If you lovsupernarwhaled Narwhal’s first book, get ready: Super Narwhal and Jelly Jolt (May 2017, Tundra, $12.99, ISBN: 9781101919194) is coming in May! In their second outing, the two best friends become super heroes – now, if they could just figure out what their powers are… As with the first book, Super Narwhal and Jelly Jolt features three short stories connected by the overall plot thread: in this case, being a superhero and a friend. Friendship, imagination, and self-esteem are enduring themes.

Ben Clanton has some fun extras available online. His website links to his Instagram, if you want to see even more of his art as he posts it; the site hosts his blog, which spotlights even more of his artwork, including this awesome “Jellin'” piece:

jellin

There’s also a Narwhal and Jelly site, with comics, printables, jokes, and early art mock-ups. This is a super-fun set to add to your graphic novels and intermediate books, and you can display with the veritable plethora of narwhal-related books coming out, like Jessie Sima’s Not Quite Narwhal and Wendell the Narwhal by Emily Dove. Make a display and feature some non-fiction narwhal and jellyfish-related books, or get a whole sea life shelf up, featuring fiction and nonfiction for some related reads.

Posted in Early Reader, Fiction, Preschool Reads

A rabbit mother and child find The Way Home in the Night

the_way_home_in_the_nightThe Way Home in the Night, by Akiko Miyakoshi, (Apr. 2017, Kids Can Press), $16.95, ISBN: 9781771386630

Recommended for ages 4-7

A mother bunny carries her little bunny home at night. Narrated in the first person by the young bunny, readers see what he sees from the its vantage point in bunny’s mother’s arms. Shops are closing; phones ring; bunny smells a pie. Neighbors have parties, watch television, and say goodbye, all visible through their open windows. As the father bunny tucks the little one into bed, little bunny wonders about all the neighbors: are the party guests saying goodnight? Is the restaurant cook taking a bath, and is the bookseller reading on the couch?

Children love being out at night. It’s a magical thing; everything looks different. The bunny’s descriptions of the sights, sounds, and smells of night time, carried in mother’s arms, will appeal to readers who have had the same experience. The story also provides an opportunity for interactivity – ask kids to think of a time they, like the bunny, were carried home, and what they remember. Take your own kids outside at night for a walk down the street – what do you see together?

Akiko Miyakoshi’s black and white pencil, charcoal, and acrylic gouache artwork adds gently placed color for emphasis, and the hazy look to the artwork makes the story almost dreamlike; like the young bunny’s sleepy memory. Invite kids to draw their neighborhood at night – what are the neighbors doing? Do they hear cars, people talking, a train rumbling by, a dog bark, or silence?

The Way Home in the Night received a starred review from Publisher’s Weekly. The original Japanese release received a 2016 Bologna Ragazzi Award. Miyakoshi’s first picture book, The Storm (2016), won the Nissan Children’s Storybook and Picture Book Grand Prix.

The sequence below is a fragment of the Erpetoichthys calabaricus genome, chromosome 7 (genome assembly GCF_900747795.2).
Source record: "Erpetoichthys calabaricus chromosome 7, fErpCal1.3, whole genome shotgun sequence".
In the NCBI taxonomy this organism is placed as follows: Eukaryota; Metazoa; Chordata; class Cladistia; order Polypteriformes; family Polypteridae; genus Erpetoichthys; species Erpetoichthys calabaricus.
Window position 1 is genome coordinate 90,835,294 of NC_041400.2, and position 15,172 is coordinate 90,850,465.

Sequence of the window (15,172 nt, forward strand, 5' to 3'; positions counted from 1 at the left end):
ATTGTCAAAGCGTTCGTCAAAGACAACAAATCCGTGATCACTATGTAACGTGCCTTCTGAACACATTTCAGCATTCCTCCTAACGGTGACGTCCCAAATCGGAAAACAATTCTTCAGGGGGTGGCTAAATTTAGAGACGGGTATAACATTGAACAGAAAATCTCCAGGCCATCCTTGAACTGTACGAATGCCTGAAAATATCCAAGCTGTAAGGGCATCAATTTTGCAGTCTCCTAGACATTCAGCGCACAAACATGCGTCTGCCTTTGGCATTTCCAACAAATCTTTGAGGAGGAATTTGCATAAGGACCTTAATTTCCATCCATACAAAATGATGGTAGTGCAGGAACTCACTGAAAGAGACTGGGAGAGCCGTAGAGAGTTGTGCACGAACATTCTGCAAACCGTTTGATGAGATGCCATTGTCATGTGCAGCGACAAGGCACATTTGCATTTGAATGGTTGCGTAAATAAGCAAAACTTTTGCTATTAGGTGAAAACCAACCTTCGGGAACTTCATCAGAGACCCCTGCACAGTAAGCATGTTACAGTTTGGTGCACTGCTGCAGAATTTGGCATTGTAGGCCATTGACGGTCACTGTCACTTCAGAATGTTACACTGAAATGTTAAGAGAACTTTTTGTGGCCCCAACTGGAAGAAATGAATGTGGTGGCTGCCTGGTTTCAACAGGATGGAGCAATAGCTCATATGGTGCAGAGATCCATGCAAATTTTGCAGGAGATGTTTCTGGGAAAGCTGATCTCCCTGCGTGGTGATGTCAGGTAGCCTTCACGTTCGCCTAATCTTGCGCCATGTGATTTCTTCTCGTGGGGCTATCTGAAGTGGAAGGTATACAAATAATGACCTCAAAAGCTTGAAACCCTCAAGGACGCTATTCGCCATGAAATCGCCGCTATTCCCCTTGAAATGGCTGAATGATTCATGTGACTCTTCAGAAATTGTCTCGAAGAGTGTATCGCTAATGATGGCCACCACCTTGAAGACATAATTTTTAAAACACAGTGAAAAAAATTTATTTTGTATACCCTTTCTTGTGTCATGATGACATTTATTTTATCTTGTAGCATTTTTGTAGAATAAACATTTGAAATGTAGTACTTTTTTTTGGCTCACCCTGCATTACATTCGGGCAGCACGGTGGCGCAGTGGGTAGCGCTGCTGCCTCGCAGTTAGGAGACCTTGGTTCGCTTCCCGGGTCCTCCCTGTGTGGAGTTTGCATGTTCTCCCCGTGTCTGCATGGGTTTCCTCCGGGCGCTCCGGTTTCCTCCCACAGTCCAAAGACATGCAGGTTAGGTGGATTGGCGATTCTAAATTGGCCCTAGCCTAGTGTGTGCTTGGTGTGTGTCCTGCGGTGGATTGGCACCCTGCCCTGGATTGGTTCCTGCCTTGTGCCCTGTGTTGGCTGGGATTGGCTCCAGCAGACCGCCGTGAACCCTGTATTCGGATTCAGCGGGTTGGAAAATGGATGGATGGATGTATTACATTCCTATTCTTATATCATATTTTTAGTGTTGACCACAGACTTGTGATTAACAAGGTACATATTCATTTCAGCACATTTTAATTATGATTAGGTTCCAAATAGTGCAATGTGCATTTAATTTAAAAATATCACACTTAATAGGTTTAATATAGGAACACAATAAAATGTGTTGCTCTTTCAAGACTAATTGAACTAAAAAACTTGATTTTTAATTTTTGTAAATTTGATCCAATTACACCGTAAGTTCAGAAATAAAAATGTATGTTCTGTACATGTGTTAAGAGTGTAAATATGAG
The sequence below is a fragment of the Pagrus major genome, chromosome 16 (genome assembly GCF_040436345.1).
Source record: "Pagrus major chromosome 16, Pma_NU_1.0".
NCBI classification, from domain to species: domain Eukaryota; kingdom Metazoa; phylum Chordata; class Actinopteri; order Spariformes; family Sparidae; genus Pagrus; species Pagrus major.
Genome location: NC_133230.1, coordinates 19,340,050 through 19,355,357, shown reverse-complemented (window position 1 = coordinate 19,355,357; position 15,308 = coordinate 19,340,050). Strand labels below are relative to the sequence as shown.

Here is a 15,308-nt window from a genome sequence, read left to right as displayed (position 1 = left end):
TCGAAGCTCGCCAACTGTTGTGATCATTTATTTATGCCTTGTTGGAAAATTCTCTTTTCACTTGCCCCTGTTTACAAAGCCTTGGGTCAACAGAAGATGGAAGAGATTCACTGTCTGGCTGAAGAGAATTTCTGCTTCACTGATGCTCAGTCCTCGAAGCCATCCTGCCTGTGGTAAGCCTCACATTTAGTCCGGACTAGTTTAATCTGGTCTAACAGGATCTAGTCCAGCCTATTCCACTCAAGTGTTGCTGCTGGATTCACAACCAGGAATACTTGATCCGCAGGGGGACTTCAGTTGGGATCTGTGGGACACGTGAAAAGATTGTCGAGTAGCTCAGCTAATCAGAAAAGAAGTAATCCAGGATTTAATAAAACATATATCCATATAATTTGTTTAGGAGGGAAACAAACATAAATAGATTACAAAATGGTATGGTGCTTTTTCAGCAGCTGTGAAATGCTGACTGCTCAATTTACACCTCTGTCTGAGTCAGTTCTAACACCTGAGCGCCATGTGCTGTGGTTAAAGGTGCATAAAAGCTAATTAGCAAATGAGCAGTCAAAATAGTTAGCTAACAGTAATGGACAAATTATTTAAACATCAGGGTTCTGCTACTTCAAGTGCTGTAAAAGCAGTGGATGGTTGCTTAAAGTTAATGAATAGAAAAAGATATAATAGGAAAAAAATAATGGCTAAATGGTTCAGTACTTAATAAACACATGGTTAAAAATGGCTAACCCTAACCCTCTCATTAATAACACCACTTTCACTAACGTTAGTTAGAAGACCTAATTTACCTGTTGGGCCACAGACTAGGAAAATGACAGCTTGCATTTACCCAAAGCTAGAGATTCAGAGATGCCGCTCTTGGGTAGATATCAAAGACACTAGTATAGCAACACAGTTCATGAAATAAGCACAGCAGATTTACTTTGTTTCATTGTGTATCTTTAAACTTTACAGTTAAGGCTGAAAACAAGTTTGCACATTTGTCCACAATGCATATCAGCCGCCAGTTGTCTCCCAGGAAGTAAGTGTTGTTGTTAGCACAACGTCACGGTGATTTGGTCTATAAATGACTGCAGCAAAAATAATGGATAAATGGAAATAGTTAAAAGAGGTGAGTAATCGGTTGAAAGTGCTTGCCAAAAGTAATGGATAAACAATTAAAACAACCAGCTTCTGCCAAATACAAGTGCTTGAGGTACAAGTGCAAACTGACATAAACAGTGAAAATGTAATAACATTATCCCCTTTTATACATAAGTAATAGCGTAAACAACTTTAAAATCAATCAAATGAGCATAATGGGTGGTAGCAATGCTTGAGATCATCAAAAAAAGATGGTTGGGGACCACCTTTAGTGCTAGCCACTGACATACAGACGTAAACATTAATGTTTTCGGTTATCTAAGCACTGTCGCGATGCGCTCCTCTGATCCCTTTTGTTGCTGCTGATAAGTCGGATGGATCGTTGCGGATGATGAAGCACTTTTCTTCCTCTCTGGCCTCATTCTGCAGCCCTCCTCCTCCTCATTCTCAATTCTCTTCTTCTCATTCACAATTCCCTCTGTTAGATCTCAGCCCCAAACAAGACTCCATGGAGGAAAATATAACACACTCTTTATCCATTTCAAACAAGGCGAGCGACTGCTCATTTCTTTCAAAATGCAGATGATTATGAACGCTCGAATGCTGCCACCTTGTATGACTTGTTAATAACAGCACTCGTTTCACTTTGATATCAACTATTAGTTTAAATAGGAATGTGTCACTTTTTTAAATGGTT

Posted in Early Reader, Fiction, Preschool Reads, Realistic Fiction

What is it that Lou can’t do?

louThe Thing Lou Couldn’t Do, by Ashley Spires, (May 2017, Kids Can Press), $17.95, ISBN: 9781771387279

Recommended for ages 3-7

Lou and her friends are adventurers! They run faster than airplanes, build mighty fortresses, and rescue wild animals. One day, though, Lou’s friends decide to make a nearby tree the location of their pirate ship, and Lou balks. She’s never climbed a tree before. She likes her adventures to be down, on the ground. Her friends scurry up the tree, but Lou’s not going. What will it take for Lou to get up that tree?

Kids will recognize themselves in Lou, whose got a vibrant imagination, a great group of friends, and a healthy fear of a climbing a tree, which – let’s be honest – can be a pretty scary thing. Like most kids, Lou tries to divert her friends’ attention by suggesting “not-up-a-tree games” and stalling (changing her shoes, claiming an injury, spotting an asteroid heading right for them). With her friends’ encouragement, Lou does attempt that climb – and when she doesn’t make it, her friends are right there for her, heading for a playground to continue their game. Is Lou defeated? Nope. She’s going to try again, maybe even tomorrow. Showing a child overcome her fear and her self-reliance when she doesn’t succeed the first time sends a positive message to kids who may struggle with anxiety over new situations; surrounding her main character with supportive friends sends a message to all kids, to support one another and to compromise.

The digital art is fun and will appeal to all kids; the group of friends is diverse and no one is relegated to “girl” or “boy” roles here – they’re all pirates, race car drivers, or deep sea divers. They’re kids, playing together, like kids do.

I loved Ashley Spires’ award-winning book, The Most Magnificent Thing, and her Binky the Space Cat series has been a winner at any library I’ve worked at. I love her positive messages of self-reliance and the power of imagination, and I can’t wait to get this book on the shelves next to my other Spires books. A great book for elementary collections and kids who are learning that it’s okay to be scared sometimes.

Check out Ashley Spires’ website for more of her artwork and information about her books.